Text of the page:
Digital Initiative Summit: Who Has the Power in the Music Industry?

With inexpensive recording technology and distribution, today's musicians can push their work in front of many new audiences. But to make money, they must learn the instruments of business.
by Christian Camerota

The music industry likes power. Power chords, power ballads, even Towers of Power.

The balance of power in the industry, however, has been completely upset with the advent and rapid proliferation of digital music. Who calls the shots today? What impact will this power shift have on artists and the music that consumers encounter?

Those questions were debated at the "Digital Music: Recreating the Industry" panel on March 30 the at the Digital Initiative Summit at Harvard Business School.

"It's interesting to think about the source of power changing," said Felix Oberholzer-Gee, the Andreas Andresen Professor of Business Administration at HBS, who led the discussion. In the old model, he said, economies of scale regulated success and performers had to be big to spread out high fixed costs. Now, as a result of the way we produce and distribute content, the economies of scale are basically gone.

"You still see big companies like Spotify, but what's their source of power?" Asked Oberholzer-Gee. "Network effects. Now, we pair lots of ears with lots of advertisers and we create a different form of power, but where the underlying source is similar."

"When you think about the power question, you now have to think about how the searchability of an artist can influence the kind of music you ultimately hear [as a consumer]," said Jim Lucchese, a panelist and CEO of Echonest, which was acquired by Spotify last year. "But the nature of a fanbase and how they pay for your product--that's not new…it's just that direct production-to-distribution opportunities are creating a blurrier line about what and where content is."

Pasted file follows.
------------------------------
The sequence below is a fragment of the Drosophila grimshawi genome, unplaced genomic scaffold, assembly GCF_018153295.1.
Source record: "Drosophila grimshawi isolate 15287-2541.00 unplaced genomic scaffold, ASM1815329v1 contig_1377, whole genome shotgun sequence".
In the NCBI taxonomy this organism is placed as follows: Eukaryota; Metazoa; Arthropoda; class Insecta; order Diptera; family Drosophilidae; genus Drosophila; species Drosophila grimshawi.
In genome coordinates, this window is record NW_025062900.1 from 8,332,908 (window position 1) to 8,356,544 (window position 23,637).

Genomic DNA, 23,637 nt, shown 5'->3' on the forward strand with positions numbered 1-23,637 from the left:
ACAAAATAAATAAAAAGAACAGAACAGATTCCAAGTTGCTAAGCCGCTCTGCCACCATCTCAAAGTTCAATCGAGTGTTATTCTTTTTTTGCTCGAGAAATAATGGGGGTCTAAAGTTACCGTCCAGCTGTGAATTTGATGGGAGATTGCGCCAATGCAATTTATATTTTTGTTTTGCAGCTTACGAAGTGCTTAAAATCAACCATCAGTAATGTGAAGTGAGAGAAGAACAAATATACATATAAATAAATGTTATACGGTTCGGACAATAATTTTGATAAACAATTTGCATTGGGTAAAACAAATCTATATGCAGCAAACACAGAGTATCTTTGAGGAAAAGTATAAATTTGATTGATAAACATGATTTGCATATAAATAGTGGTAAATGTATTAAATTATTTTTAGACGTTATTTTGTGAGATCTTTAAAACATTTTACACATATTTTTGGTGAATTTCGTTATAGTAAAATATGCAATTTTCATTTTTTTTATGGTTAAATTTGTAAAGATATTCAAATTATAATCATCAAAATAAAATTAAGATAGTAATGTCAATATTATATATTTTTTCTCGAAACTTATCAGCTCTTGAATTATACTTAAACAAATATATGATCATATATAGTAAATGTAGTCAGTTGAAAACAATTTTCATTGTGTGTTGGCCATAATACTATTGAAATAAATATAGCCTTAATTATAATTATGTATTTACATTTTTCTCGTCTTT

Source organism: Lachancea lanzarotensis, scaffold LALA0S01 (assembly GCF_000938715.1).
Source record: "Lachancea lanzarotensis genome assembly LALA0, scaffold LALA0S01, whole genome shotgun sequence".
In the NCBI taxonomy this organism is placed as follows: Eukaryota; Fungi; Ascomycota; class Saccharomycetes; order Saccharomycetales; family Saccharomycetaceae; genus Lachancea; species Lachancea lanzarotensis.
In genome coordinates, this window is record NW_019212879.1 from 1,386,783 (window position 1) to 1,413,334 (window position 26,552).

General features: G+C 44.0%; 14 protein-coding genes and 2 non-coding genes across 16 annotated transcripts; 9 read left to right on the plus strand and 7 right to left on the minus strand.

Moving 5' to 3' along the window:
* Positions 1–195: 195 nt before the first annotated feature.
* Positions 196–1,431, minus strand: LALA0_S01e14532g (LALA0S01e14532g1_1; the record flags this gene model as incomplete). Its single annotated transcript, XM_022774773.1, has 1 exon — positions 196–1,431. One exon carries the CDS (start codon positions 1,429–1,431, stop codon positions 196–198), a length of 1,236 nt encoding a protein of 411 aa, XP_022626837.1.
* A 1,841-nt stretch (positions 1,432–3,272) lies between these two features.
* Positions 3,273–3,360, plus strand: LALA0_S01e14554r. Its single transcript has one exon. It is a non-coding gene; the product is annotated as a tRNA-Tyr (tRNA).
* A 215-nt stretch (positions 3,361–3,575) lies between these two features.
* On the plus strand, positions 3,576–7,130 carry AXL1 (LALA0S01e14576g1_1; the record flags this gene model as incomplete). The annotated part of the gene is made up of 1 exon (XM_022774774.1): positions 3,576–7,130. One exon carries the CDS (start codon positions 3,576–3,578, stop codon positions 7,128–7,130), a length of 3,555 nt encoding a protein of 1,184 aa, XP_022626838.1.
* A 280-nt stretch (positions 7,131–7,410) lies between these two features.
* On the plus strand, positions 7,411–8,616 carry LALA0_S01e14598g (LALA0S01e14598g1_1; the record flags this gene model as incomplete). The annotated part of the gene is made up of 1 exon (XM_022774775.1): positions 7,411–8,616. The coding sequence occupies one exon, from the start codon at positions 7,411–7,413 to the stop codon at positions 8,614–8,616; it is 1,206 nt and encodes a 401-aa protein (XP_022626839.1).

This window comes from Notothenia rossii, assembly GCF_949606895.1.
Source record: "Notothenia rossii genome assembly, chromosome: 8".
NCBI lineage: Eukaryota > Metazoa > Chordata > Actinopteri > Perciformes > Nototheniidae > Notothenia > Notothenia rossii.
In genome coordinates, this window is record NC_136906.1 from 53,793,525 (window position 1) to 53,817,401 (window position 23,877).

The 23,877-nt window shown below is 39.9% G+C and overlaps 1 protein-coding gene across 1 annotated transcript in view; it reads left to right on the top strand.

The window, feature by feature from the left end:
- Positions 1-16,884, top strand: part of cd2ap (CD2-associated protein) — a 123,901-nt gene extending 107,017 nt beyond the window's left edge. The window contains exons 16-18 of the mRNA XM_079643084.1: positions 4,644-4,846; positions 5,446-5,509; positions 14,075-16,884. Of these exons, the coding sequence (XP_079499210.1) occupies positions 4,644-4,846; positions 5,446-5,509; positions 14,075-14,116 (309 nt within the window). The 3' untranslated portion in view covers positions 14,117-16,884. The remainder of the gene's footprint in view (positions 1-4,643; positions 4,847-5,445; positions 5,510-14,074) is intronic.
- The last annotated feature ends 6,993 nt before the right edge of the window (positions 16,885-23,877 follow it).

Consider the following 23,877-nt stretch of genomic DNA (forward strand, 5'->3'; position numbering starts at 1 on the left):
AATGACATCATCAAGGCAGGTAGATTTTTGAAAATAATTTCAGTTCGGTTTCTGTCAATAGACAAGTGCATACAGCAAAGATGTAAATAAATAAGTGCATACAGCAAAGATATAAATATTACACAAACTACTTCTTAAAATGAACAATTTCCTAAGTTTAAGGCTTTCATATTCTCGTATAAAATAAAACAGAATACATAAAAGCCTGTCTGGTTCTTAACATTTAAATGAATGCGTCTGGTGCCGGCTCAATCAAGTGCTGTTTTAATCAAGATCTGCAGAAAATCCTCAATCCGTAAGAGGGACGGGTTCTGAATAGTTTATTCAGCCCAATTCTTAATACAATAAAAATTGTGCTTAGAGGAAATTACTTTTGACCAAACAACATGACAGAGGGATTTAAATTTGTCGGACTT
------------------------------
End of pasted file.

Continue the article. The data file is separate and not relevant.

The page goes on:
Lucchese and Oberholzer-Gee were joined by music industry veterans Mark Kates, the founder of Fenway Recordings and former president of Grand Royal Records, and J Sider, the CEO and founder of BandPage, an online service that allows musicians to post information and connect with fans. Their conversation touched on power dynamics, as-yet-untapped areas for future digitization, and a question from the audience: is anyone ever going to be able to make money in this new environment? To the latter question, Sider suggested that musicians need to learn a new set of skills.

"If you're a musician and you were coming out 20 years ago, you would have had to go through a rigid system to distribute your product to an audience," Sider said. "Now, you're an independent business and you can market yourself. You can start at a low cost to record and post something online.

"As an example, let's say I sell socks. Before, I could only sell socks at a Walmart. Now, I can basically set up my own little shop in Times Square to sell my socks. Of course, that means I have to be the business person and think about the nuances of that, but there's also a ton of traffic coming by and I don't have limitations on how much money I can make."

In other words, musicians today have massive potential to reach an audience, "but you have to think about it like growing a small business in order to be successful."

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About the Author

Christian Camerota is assistant director of communications at Harvard Business School.

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